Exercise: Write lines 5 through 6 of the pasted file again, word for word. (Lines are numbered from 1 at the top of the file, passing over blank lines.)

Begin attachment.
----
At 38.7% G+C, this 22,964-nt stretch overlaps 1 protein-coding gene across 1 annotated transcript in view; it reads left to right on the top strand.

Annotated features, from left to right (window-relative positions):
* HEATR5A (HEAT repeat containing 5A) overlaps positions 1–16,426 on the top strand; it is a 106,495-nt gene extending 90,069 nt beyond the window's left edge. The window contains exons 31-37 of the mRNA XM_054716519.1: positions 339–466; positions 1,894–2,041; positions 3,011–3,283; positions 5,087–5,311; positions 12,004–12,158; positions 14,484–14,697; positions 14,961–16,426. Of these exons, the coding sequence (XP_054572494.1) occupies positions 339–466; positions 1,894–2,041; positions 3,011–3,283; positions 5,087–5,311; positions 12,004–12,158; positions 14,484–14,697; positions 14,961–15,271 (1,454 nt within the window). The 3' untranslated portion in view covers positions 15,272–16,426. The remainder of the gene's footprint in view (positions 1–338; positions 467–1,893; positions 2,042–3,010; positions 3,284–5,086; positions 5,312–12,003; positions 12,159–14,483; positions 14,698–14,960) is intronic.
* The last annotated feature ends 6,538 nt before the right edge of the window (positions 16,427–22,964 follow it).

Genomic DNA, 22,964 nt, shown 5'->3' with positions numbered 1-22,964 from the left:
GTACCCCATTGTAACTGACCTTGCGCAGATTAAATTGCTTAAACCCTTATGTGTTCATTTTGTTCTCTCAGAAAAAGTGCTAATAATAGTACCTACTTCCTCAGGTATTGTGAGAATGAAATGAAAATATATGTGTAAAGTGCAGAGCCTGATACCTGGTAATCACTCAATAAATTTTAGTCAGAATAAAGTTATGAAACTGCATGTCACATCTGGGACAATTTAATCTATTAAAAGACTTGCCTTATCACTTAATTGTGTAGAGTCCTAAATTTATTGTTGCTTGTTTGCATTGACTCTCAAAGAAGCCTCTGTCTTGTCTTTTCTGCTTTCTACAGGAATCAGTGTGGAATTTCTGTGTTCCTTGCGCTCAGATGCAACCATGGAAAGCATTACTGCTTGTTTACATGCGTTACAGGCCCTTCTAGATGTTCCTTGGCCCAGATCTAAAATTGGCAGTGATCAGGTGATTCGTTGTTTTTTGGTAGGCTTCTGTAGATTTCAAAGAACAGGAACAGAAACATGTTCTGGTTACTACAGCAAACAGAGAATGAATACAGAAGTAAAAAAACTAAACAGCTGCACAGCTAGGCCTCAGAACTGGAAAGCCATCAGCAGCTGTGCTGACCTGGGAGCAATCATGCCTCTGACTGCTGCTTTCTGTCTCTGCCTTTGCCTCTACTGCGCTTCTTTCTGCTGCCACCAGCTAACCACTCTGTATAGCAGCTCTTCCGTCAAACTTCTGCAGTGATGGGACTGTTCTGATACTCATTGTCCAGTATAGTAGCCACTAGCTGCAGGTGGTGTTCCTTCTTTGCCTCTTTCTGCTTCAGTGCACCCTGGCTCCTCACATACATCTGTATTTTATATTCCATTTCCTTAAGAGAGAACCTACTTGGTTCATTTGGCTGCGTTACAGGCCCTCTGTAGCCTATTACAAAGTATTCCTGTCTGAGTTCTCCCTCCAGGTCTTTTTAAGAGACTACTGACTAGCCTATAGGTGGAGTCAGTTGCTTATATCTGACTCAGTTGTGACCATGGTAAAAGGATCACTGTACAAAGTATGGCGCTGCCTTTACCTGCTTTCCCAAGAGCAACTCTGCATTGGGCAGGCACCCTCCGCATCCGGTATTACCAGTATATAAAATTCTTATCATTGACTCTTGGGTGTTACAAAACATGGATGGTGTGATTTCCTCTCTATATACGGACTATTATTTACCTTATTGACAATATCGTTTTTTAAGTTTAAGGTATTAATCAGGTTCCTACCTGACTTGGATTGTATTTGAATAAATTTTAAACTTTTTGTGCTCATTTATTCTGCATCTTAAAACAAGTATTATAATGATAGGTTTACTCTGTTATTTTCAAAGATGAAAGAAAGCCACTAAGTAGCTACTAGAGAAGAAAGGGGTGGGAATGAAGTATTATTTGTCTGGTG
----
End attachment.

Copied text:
Genomic DNA, 22,964 nt, shown 5'->3' with positions numbered 1-22,964 from the left:
GTACCCCATTGTAACTGACCTTGCGCAGATTAAATTGCTTAAACCCTTATGTGTTCATTTTGTTCTCTCAGAAAAAGTGCTAATAATAGTACCTACTTCCTCAGGTATTGTGAGAATGAAATGAAAATATATGTGTAAAGTGCAGAGCCTGATACCTGGTAATCACTCAATAAATTTTAGTCAGAATAAAGTTATGAAACTGCATGTCACATCTGGGACAATTTAATCTATTAAAAGACTTGCCTTATCACTTAATTGTGTAGAGTCCTAAATTTATTGTTGCTTGTTTGCATTGACTCTCAAAGAAGCCTCTGTCTTGTCTTTTCTGCTTTCTACAGGAATCAGTGTGGAATTTCTGTGTTCCTTGCGCTCAGATGCAACCATGGAAAGCATTACTGCTTGTTTACATGCGTTACAGGCCCTTCTAGATGTTCCTTGGCCCAGATCTAAAATTGGCAGTGATCAGGTGATTCGTTGTTTTTTGGTAGGCTTCTGTAGATTTCAAAGAACAGGAACAGAAACATGTTCTGGTTACTACAGCAAACAGAGAATGAATACAGAAGTAAAAAAACTAAACAGCTGCACAGCTAGGCCTCAGAACTGGAAAGCCATCAGCAGCTGTGCTGACCTGGGAGCAATCATGCCTCTGACTGCTGCTTTCTGTCTCTGCCTTTGCCTCTACTGCGCTTCTTTCTGCTGCCACCAGCTAACCACTCTGTATAGCAGCTCTTCCGTCAAACTTCTGCAGTGATGGGACTGTTCTGATACTCATTGTCCAGTATAGTAGCCACTAGCTGCAGGTGGTGTTCCTTCTTTGCCTCTTTCTGCTTCAGTGCACCCTGGCTCCTCACATACATCTGTATTTTATATTCCATTTCCTTAAGAGAGAACCTACTTGGTTCATTTGGCTGCGTTACAGGCCCTCTGTAGCCTATTACAAAGTATTCCTGTCTGAGTTCTCCCTCCAGGTCTTTTTAAGAGACTACTGACTAGCCTATAGGTGGAGTCAGTTGCTTATATCTGACTCAGTTGTGACCATGGTAAAAGGATCACTGTACAAAGTATGGCGCTGCCTTTACCTGCTTTCCCAAGAGCAACTCTGCATTGGGCAGGCACCCTCCGCATCCGGTATTACCAGTATATAAAATTCTTATCATTGACTCTTGGGTGTTACAAAACATGGATGGTGTGATTTCCTCTCTATATACGGACTATTATTTACCTTATTGACAATATCGTTTTTTAAGTTTAAGGTATTAATCAGGTTCCTACCTGACTTGGATTGTATTTGAATAAATTTTAAACTTTTTGTGCTCATTTATTCTGCATCTTAAAACAAGTATTATAATGATAGGTTTACTCTGTTATTTTCAAAGATGAAAGAAAGCCACTAAGTAGCTACTAGAGAAGAAAGGGGTGGGAATGAAGTATTATTTGTCTGGTG